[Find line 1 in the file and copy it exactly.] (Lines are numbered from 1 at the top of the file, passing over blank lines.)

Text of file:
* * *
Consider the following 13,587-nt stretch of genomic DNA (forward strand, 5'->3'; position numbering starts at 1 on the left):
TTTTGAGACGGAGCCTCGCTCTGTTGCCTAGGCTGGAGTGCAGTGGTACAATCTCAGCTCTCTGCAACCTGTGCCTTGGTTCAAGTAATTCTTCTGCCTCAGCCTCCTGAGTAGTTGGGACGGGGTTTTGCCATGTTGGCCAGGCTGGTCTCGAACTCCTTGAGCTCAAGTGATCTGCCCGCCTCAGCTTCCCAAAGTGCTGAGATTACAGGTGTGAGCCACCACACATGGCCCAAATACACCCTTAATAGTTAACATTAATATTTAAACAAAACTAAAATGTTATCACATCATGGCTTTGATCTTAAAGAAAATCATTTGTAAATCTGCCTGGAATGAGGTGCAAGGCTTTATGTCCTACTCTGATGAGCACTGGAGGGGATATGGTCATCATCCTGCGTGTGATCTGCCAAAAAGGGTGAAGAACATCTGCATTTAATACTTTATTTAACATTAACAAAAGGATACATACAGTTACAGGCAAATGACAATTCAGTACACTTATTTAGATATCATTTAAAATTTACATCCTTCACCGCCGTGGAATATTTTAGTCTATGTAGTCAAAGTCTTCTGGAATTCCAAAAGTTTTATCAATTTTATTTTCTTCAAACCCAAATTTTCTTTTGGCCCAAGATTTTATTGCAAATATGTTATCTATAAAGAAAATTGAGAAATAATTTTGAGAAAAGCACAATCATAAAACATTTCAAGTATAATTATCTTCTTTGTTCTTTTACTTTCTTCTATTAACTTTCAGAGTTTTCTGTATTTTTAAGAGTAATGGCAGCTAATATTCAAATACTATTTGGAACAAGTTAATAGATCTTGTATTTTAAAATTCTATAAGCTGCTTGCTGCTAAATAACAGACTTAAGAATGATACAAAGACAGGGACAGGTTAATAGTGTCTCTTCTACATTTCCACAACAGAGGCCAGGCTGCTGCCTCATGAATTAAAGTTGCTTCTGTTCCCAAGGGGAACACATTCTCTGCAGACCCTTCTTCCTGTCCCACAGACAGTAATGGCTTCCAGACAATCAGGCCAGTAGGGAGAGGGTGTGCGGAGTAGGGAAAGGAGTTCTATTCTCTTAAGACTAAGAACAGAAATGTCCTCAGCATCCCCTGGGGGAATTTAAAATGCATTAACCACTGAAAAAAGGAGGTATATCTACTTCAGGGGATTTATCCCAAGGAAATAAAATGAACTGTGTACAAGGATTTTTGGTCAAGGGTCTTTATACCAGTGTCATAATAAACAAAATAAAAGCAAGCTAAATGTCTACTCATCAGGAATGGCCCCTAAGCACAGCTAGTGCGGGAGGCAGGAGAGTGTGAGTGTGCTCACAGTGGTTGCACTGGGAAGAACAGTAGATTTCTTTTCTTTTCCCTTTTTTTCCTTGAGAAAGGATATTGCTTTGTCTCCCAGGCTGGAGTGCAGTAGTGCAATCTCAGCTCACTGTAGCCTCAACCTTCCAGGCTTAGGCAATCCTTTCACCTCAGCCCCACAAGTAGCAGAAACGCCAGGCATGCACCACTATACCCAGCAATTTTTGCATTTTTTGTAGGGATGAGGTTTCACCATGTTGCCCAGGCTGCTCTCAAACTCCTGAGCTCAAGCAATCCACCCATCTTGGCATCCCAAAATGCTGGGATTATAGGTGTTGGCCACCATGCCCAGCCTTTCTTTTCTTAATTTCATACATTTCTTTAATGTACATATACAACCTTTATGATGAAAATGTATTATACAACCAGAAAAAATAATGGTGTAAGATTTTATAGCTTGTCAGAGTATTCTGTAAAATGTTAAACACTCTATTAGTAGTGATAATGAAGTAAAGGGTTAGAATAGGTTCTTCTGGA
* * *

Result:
Consider the following 13,587-nt stretch of genomic DNA (forward strand, 5'->3'; position numbering starts at 1 on the left):